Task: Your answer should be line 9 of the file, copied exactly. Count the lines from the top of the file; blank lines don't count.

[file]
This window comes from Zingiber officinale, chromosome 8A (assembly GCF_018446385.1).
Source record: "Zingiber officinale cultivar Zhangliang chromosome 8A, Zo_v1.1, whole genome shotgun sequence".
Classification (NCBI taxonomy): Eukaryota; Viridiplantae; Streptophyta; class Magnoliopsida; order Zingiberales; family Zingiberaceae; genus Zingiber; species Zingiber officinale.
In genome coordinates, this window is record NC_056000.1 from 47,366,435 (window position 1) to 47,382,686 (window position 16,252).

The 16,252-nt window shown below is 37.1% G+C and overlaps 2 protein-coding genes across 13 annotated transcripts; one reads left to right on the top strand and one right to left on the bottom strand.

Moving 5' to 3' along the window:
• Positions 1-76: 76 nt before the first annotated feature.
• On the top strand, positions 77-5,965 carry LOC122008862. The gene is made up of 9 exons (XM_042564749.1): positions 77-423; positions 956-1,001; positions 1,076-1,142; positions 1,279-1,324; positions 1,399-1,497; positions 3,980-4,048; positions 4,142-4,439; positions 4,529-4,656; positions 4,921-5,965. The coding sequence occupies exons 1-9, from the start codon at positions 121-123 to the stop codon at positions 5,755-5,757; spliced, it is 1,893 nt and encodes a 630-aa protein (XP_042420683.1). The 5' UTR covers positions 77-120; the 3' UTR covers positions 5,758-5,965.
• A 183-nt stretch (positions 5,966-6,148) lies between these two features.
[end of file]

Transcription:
• A 183-nt stretch (positions 5,966-6,148) lies between these two features.